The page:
NIIT liability for trusts and estates is gauged by 2 things:  Whether or not there is undistributed Net Investment Income and whether or not the MAGI of the trust or estate in question is above the lowest dollar amount of the highest tax bracket (currently in tax year 2013 at $11,950).  If an estate or trust does have undistributed NII and it also has a MAGI of $11,950 or more, it may be required to pay the NIIT if certain exceptions aren’t applicable.  Most exceptions to NIIT liability are set aside for specific types of trusts which include Electing Small Business Trust, Charitable Remainder Trusts, certain types of Grantor Trusts and a wide variety of REITs (Real Estate Investment Trusts).  These groups are completely exempt from the NIIT.

Although many REITs may not be subject to the NIIT under standard formation, owning or acquiring non-qualified dividends which were generated by investments held by an REIT may lead to NIIT liability.  If you are involved with an REIT in which investment-generated non-qualified dividends are being held to create passive income, check to see if you have acquired NIIT liability by default.

How to Report NIIT Liability and Pay with Your US Expat Tax Return

Individual taxpayers who are responsible for the NIIT should indicate their liability for this tax on IRS Income Tax Form 1040.  Responsible parties for trusts and estates should indicate NIIT liability on Form 1041, US Income Tax Return for Estates and Trusts.  Both trusts/estates and individual taxpayers should pay the NIIT when all other taxes are paid:  No later than April 15 following the year in which NIIT liability was acquired.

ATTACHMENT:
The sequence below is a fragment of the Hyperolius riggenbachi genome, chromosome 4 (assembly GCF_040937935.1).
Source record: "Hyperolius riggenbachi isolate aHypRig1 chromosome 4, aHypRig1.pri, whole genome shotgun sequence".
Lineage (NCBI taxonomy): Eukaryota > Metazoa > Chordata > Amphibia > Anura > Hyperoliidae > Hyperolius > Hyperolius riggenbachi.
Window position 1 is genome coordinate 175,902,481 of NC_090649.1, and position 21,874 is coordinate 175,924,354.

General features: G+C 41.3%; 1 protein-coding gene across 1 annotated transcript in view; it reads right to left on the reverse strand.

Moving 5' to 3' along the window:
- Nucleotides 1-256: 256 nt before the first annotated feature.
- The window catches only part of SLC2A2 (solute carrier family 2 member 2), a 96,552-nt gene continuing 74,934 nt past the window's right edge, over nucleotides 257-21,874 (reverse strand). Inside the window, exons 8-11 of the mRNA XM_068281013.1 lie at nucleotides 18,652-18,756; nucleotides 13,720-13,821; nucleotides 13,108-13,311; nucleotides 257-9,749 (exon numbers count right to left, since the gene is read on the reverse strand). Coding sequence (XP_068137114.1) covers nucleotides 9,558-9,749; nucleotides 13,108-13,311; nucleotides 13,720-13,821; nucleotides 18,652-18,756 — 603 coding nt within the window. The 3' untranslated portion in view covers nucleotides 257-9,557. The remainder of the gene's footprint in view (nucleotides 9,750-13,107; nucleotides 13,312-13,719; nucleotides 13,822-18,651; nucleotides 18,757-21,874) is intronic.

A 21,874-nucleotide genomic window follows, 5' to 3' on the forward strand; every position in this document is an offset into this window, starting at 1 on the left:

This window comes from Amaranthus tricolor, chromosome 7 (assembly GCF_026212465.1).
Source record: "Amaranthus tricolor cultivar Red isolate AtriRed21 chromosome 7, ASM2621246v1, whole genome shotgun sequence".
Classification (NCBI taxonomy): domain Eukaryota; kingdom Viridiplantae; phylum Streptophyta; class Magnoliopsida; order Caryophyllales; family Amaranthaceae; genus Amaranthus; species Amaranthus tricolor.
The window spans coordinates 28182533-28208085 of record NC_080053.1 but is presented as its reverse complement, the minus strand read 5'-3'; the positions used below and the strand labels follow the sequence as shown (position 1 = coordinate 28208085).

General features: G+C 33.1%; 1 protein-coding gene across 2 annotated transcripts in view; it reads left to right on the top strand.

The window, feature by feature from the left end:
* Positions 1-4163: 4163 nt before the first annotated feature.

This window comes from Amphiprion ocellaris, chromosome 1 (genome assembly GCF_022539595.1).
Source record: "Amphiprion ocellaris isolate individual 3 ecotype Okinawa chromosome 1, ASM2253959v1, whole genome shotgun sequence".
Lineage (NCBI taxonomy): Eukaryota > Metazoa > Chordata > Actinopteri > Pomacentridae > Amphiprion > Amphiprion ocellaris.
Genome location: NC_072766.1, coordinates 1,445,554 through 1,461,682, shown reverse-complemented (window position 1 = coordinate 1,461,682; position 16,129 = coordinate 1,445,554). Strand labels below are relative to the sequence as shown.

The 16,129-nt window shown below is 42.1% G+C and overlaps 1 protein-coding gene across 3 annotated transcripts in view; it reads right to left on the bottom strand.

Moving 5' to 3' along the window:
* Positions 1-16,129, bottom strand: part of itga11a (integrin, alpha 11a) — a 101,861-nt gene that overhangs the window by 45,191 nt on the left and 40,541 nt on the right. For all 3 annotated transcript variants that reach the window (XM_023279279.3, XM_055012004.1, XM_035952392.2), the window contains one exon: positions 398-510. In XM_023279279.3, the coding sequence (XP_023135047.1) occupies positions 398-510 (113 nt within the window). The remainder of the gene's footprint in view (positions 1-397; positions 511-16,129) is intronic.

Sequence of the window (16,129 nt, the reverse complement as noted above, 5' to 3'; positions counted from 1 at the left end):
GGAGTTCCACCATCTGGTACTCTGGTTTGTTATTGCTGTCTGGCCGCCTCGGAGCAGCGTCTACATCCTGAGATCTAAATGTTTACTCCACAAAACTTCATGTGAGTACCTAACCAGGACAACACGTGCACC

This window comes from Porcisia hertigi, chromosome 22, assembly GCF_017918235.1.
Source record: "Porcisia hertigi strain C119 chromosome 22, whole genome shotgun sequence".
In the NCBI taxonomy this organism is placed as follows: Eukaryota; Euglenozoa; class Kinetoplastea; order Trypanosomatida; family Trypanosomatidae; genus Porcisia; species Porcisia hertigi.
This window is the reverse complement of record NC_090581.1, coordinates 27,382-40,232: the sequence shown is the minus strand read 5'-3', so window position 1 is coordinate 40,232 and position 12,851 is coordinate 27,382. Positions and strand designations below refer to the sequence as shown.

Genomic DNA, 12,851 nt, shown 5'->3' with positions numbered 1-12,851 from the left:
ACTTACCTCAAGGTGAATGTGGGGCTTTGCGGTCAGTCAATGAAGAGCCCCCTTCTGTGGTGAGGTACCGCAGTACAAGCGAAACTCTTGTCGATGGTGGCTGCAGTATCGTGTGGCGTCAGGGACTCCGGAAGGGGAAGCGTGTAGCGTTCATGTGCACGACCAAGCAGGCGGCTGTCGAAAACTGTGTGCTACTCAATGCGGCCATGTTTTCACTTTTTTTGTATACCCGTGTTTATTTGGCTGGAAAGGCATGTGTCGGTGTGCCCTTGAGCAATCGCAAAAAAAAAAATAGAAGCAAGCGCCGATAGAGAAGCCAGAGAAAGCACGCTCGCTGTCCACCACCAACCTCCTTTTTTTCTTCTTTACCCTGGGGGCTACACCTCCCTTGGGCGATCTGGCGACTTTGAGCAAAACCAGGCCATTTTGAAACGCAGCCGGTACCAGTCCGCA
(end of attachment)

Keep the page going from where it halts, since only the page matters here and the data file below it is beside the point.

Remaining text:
If you are required to make quarterly estimated tax payments or your income is subject to regular withholding and you want to avoid additional tax liability (possibly accompanied by penalties and interest) at the end of the year, you should consider adjusting your estimated tax liability accordingly and/or increasing your income withholding amount.

Understand How the Net Investment Income Tax Affects You

Not everybody will be required to pay the Net Investment Income Tax.  At the same time, many who do have legitimate NIIT liability will surely be under the impression they are not affected by these changes to the United States tax code.  Why put your financial future at risk or open the door for a potential criminal record when you can get a quick assessment with an experienced professional at Taxes for Expats?  If you’re not 100% certain of your status as a taxpayer when it comes to the new Net Investment Income Tax, get in touch with one of our international tax experts at your earliest convenience.

Ines Zemelman, EA
Founder of TFX